The narrator states that he was ‘well’ on his way to sleep even prior to the morning venture with the sheet of ice. Since life is a process culminating in death, the narrator’s reference to heaven promotes the possibility that he may be proceeding to an imperishable sleep. The season in which the poem is set accentuates the idea as it is symbolically connected to the death of the year. The hibernation of the woodchuck further suggests a pattern of death and resurrection.
The narrator dreams of a job well done which epitomises his Heaven on Earth.
The poem is sometimes seen to be an elaboration of the book of Genesis from the Bible. It describes Adams toil and suffering after eating the apple from the Garden of Eden. It shows that the curse of labour will even follow him into his rest and dreams.
The surface of the poem seems to deal with the thoughts and feelings of the poet after a day’s hard work of apple picking. In Western civilisation, however, apple picking has its own metaphoric and allegorical connections. Frosts work is often familiarised with the Garden of Eden and the Fall of Man. Just like Seamus Heaney’s Blackberry Picking, there is a more intricate meaning to After Apple Picking.
My long two-pointed ladder’s sticking through a tree,
This line shows us that the materials and objects in the poem belong to the apple picker. The use of the adjective ‘long’ with the ‘o’ vowel sound emphasises how fatiguing ascending and descending his ladder would have been. He would be over-tired due to the countless ascents and descents. The ladder seems to disappear into the almost abstruse abundance of leaves and branches which gives us the impression that Frost feels that heaven is concealed and far from his reach.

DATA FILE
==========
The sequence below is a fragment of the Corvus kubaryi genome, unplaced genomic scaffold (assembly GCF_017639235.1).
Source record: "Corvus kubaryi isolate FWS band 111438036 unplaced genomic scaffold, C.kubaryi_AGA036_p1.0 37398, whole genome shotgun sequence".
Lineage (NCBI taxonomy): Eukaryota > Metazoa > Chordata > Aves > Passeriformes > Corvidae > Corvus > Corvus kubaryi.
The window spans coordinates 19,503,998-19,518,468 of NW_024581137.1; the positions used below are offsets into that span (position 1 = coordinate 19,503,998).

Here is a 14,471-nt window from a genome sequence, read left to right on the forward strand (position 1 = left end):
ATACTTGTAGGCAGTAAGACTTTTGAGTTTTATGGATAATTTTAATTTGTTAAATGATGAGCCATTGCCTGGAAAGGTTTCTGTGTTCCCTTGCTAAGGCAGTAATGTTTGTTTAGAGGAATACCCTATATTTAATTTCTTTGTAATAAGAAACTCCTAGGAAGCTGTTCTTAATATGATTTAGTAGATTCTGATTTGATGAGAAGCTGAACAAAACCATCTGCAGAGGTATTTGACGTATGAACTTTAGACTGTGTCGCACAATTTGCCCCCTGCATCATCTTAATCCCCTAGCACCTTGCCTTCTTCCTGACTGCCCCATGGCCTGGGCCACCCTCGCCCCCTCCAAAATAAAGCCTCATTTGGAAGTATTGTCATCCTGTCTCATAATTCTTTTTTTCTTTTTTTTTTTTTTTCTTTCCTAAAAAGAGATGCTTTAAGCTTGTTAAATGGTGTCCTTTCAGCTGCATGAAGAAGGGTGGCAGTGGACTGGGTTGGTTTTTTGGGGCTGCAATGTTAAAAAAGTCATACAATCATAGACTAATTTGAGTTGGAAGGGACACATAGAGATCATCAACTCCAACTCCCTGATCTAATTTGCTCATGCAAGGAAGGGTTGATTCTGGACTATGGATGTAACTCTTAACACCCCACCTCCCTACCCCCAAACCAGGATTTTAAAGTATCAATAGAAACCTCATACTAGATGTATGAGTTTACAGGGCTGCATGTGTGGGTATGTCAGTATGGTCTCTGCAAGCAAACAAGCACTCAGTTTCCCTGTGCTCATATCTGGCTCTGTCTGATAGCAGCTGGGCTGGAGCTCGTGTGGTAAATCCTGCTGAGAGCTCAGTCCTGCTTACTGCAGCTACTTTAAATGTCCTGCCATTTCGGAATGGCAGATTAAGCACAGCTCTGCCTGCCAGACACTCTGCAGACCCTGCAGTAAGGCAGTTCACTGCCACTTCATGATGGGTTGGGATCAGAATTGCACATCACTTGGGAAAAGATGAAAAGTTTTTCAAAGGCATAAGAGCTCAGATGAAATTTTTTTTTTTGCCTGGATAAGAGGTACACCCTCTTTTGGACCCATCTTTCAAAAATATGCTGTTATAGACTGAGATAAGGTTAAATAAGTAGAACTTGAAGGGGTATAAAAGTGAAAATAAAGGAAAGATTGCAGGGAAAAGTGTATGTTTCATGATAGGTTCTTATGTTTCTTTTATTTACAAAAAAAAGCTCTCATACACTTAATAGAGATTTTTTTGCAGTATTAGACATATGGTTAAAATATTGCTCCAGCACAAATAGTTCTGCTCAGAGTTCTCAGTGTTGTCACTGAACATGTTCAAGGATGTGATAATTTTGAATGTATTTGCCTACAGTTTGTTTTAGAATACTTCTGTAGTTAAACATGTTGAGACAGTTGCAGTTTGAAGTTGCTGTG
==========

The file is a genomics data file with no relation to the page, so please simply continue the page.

Toward heaven still.
The narrator is standing on his ladder looking up towards heaven but he cannot gain access as he is stuck between reality and what is a dream. He longs for death but ‘heaven’ is ‘blocked’ by life’s responsibilities.
And there’s a barrel that I didn’t fill
Beside it, and there may be two or three
Apples I didn’t pick upon some bough.
The narrator has done all he could but due to minor human imperfections he could not carry on due to how fatigued he feels. This symbolises the many disregarded opportunities and chances he may have had throughout his life. There is a sense of incompleteness but, paradoxically, of satisfaction. This is unlike Seamus Heaney’s Blackberry Picking where every berry was picked, even the unripe ones, due to greed.
But I am done with apple picking now.
The harvest of any human effort is mirrored by the harvest of apples. The line shows that the narrator has a sense of decisiveness and knows when to quit honourably. There are subtle hints at negligence towards perfection.
Essence of winter sleep is on the night,
In this line there is an implicit hint of hibernation in the metaphor which is revisited in the concluding lines. There is an abundance of hints regarding winter throughout the poem which is ironic as winter, in the metaphorical language of seasons, means death.
The scent of apples; I am drowsing off.
The sweet ‘scent’ of the apples is almost soporific and seems to have an anaesthetic effect on the narrator. The semi-colon allows the reader time to metaphorically ‘breathe in’ the intoxicating scent of the apples, which is followed by the sensuous pull of the Earth.
I cannot shake the shimmer from my sight
I got from looking through a pane of glass
I skimmed this morning from the water-trough,
And held against the world of hoary grass.
The perennial effect of what he saw is emphasised by the poets’ use of sibilant alliteration. The frozen surface is metaphorically described as a pane of glass which could be used as a lens upon reality that distorts and transforms the accustomed into something undistinguishable. In these few lines we are given a more powerful image of winter as it creates an image of a frosty morning in our imaginations.
It melted, and I let it fall and break.
It is easy for the reader to visualise the ice melting and Frost uses a comma to create a pause, to accommodate this.
But I was well
Upon my way to sleep before it fell,
He is overtaken by exhaustion and fatigue when he ‘relives’ the day in his mind. However the sequence and tenses are inconclusive. It is hard for the reader to tell where the sleep began and the narrator started to dream, and what is real. Fact and its drowsy distortions become almost impossible to tell apart.